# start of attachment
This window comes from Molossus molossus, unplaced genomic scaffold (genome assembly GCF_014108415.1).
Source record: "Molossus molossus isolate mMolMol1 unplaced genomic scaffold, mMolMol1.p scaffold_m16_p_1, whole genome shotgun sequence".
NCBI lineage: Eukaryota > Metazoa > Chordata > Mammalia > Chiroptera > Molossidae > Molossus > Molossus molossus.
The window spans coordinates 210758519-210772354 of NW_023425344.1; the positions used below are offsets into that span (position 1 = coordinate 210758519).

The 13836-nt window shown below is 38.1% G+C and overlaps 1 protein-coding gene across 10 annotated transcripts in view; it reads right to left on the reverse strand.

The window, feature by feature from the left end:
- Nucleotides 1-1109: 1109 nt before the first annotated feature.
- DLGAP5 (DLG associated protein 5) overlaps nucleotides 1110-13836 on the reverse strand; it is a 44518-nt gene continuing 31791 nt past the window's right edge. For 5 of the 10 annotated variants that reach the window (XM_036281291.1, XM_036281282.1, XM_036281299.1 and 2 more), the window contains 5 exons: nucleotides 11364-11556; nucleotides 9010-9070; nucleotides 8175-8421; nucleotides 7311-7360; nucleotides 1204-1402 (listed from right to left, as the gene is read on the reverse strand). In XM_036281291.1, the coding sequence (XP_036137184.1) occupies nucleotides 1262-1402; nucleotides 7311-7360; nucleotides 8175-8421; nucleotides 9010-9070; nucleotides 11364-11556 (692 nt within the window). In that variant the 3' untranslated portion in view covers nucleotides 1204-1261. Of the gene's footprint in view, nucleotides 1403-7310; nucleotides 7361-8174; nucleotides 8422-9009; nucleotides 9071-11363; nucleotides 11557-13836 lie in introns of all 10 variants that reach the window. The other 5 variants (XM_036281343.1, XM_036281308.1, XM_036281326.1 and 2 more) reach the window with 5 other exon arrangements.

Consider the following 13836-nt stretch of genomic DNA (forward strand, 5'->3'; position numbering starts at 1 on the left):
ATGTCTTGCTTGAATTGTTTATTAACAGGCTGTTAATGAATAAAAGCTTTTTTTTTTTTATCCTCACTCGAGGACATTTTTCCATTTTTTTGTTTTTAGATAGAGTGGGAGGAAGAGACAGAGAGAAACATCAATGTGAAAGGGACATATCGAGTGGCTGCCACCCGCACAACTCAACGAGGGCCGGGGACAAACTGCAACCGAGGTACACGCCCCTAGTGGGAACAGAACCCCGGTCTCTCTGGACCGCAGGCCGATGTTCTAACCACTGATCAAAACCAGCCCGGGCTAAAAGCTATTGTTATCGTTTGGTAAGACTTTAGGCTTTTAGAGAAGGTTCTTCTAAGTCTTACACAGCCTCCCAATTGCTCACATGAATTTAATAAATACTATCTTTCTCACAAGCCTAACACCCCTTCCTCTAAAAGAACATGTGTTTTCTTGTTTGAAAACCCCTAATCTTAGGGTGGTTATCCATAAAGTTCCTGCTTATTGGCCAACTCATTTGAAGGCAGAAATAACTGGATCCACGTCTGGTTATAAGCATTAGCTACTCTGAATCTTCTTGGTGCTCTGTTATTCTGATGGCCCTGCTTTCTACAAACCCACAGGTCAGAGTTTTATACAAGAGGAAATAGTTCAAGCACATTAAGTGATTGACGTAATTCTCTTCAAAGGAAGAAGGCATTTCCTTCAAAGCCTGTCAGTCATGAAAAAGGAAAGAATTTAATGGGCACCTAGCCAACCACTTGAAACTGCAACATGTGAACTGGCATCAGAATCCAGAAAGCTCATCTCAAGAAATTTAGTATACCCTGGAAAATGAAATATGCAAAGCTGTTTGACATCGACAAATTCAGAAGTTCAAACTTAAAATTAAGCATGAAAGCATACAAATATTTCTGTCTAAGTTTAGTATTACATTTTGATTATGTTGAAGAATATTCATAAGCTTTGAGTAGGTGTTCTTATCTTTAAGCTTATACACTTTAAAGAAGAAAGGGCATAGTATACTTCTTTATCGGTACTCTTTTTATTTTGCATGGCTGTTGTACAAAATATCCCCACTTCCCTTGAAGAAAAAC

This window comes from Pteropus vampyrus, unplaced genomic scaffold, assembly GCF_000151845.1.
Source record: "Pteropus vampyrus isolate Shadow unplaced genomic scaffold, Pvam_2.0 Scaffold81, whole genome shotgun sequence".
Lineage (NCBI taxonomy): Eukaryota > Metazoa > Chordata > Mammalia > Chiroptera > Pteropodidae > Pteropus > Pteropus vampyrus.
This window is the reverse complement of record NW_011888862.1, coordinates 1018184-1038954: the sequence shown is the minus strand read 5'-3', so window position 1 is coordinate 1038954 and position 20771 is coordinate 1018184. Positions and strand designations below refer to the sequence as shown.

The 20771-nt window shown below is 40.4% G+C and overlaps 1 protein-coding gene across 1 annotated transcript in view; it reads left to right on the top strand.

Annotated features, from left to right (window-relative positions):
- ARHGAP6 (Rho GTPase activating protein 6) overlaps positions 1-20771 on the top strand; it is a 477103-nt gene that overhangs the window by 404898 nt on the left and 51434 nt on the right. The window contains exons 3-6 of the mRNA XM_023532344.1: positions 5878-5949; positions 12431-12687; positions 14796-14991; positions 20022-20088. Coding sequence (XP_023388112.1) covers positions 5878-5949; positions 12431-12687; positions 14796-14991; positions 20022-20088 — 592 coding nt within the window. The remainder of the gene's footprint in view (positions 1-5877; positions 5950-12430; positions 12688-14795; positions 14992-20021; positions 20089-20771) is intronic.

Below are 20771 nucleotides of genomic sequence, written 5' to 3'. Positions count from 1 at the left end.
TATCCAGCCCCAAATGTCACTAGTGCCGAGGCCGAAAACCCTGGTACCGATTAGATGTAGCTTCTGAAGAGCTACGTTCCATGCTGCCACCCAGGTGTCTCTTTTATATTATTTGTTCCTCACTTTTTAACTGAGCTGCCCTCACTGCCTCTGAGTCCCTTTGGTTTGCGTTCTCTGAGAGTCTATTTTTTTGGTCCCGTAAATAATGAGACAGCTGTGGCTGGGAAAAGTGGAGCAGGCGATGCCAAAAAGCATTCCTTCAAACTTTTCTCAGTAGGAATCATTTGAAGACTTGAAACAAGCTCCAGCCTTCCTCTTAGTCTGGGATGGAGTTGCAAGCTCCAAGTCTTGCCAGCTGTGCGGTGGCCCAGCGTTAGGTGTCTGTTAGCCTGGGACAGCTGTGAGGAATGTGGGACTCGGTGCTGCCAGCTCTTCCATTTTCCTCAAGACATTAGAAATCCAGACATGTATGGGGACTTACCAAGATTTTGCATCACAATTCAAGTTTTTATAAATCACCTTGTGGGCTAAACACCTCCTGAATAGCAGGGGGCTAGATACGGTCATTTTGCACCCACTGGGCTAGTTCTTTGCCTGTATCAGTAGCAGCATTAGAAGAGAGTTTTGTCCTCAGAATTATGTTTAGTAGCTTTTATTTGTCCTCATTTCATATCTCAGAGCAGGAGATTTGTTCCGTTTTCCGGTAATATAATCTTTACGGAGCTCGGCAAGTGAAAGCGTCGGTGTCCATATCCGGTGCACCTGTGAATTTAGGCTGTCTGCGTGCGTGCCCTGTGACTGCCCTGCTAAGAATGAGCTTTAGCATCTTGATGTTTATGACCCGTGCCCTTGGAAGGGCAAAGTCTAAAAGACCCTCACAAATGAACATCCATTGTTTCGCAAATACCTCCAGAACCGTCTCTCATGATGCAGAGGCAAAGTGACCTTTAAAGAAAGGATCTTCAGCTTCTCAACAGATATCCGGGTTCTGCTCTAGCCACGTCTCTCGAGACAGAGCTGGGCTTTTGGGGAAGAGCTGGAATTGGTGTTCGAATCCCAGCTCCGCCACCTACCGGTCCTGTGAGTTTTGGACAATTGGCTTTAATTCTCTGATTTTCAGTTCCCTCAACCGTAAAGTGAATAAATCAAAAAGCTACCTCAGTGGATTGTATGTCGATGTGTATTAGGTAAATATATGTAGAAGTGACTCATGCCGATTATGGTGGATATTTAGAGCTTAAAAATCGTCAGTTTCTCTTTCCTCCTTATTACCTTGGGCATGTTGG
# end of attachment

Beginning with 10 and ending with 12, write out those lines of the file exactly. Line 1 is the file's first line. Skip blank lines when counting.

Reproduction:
ATGTCTTGCTTGAATTGTTTATTAACAGGCTGTTAATGAATAAAAGCTTTTTTTTTTTTATCCTCACTCGAGGACATTTTTCCATTTTTTTGTTTTTAGATAGAGTGGGAGGAAGAGACAGAGAGAAACATCAATGTGAAAGGGACATATCGAGTGGCTGCCACCCGCACAACTCAACGAGGGCCGGGGACAAACTGCAACCGAGGTACACGCCCCTAGTGGGAACAGAACCCCGGTCTCTCTGGACCGCAGGCCGATGTTCTAACCACTGATCAAAACCAGCCCGGGCTAAAAGCTATTGTTATCGTTTGGTAAGACTTTAGGCTTTTAGAGAAGGTTCTTCTAAGTCTTACACAGCCTCCCAATTGCTCACATGAATTTAATAAATACTATCTTTCTCACAAGCCTAACACCCCTTCCTCTAAAAGAACATGTGTTTTCTTGTTTGAAAACCCCTAATCTTAGGGTGGTTATCCATAAAGTTCCTGCTTATTGGCCAACTCATTTGAAGGCAGAAATAACTGGATCCACGTCTGGTTATAAGCATTAGCTACTCTGAATCTTCTTGGTGCTCTGTTATTCTGATGGCCCTGCTTTCTACAAACCCACAGGTCAGAGTTTTATACAAGAGGAAATAGTTCAAGCACATTAAGTGATTGACGTAATTCTCTTCAAAGGAAGAAGGCATTTCCTTCAAAGCCTGTCAGTCATGAAAAAGGAAAGAATTTAATGGGCACCTAGCCAACCACTTGAAACTGCAACATGTGAACTGGCATCAGAATCCAGAAAGCTCATCTCAAGAAATTTAGTATACCCTGGAAAATGAAATATGCAAAGCTGTTTGACATCGACAAATTCAGAAGTTCAAACTTAAAATTAAGCATGAAAGCATACAAATATTTCTGTCTAAGTTTAGTATTACATTTTGATTATGTTGAAGAATATTCATAAGCTTTGAGTAGGTGTTCTTATCTTTAAGCTTATACACTTTAAAGAAGAAAGGGCATAGTATACTTCTTTATCGGTACTCTTTTTATTTTGCATGGCTGTTGTACAAAATATCCCCACTTCCCTTGAAGAAAAAC

This window comes from Pteropus vampyrus, unplaced genomic scaffold, assembly GCF_000151845.1.
Source record: "Pteropus vampyrus isolate Shadow unplaced genomic scaffold, Pvam_2.0 Scaffold81, whole genome shotgun sequence".